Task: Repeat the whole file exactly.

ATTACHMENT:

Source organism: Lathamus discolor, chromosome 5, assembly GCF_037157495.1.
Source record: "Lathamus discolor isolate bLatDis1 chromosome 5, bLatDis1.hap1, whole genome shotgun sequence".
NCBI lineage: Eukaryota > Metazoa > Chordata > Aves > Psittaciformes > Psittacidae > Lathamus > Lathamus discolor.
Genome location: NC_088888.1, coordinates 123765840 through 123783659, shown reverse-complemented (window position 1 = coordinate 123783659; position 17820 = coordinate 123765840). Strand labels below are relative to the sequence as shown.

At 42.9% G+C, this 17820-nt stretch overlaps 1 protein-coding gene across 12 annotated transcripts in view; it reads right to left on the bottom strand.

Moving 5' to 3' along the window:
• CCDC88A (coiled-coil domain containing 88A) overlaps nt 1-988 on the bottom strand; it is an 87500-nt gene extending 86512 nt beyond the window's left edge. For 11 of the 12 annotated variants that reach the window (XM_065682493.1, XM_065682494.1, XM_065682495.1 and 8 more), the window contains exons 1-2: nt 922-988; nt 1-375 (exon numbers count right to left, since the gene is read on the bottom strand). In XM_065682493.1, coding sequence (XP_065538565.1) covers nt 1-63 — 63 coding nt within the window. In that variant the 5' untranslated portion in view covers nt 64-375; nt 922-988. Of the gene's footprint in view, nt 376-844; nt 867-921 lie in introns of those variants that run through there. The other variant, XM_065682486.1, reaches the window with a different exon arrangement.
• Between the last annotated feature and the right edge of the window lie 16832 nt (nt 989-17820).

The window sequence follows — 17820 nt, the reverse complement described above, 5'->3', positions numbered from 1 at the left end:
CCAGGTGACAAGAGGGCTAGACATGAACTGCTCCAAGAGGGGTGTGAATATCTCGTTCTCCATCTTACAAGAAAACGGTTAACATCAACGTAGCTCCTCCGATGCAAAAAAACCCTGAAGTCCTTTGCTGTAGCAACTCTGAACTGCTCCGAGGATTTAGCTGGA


Source organism: Lathamus discolor, chromosome 5, assembly GCF_037157495.1.
Source record: "Lathamus discolor isolate bLatDis1 chromosome 5, bLatDis1.hap1, whole genome shotgun sequence".
NCBI lineage: Eukaryota > Metazoa > Chordata > Aves > Psittaciformes > Psittacidae > Lathamus > Lathamus discolor.
Genome location: NC_088888.1, coordinates 123765840 through 123783659, shown reverse-complemented (window position 1 = coordinate 123783659; position 17820 = coordinate 123765840). Strand labels below are relative to the sequence as shown.

At 42.9% G+C, this 17820-nt stretch overlaps 1 protein-coding gene across 12 annotated transcripts in view; it reads right to left on the bottom strand.

Moving 5' to 3' along the window:
• CCDC88A (coiled-coil domain containing 88A) overlaps nt 1-988 on the bottom strand; it is an 87500-nt gene extending 86512 nt beyond the window's left edge. For 11 of the 12 annotated variants that reach the window (XM_065682493.1, XM_065682494.1, XM_065682495.1 and 8 more), the window contains exons 1-2: nt 922-988; nt 1-375 (exon numbers count right to left, since the gene is read on the bottom strand). In XM_065682493.1, coding sequence (XP_065538565.1) covers nt 1-63 — 63 coding nt within the window. In that variant the 5' untranslated portion in view covers nt 64-375; nt 922-988. Of the gene's footprint in view, nt 376-844; nt 867-921 lie in introns of those variants that run through there. The other variant, XM_065682486.1, reaches the window with a different exon arrangement.
• Between the last annotated feature and the right edge of the window lie 16832 nt (nt 989-17820).

The window sequence follows — 17820 nt, the reverse complement described above, 5'->3', positions numbered from 1 at the left end:
CCAGGTGACAAGAGGGCTAGACATGAACTGCTCCAAGAGGGGTGTGAATATCTCGTTCTCCATCTTACAAGAAAACGGTTAACATCAACGTAGCTCCTCCGATGCAAAAAAACCCTGAAGTCCTTTGCTGTAGCAACTCTGAACTGCTCCGAGGATTTAGCTGGA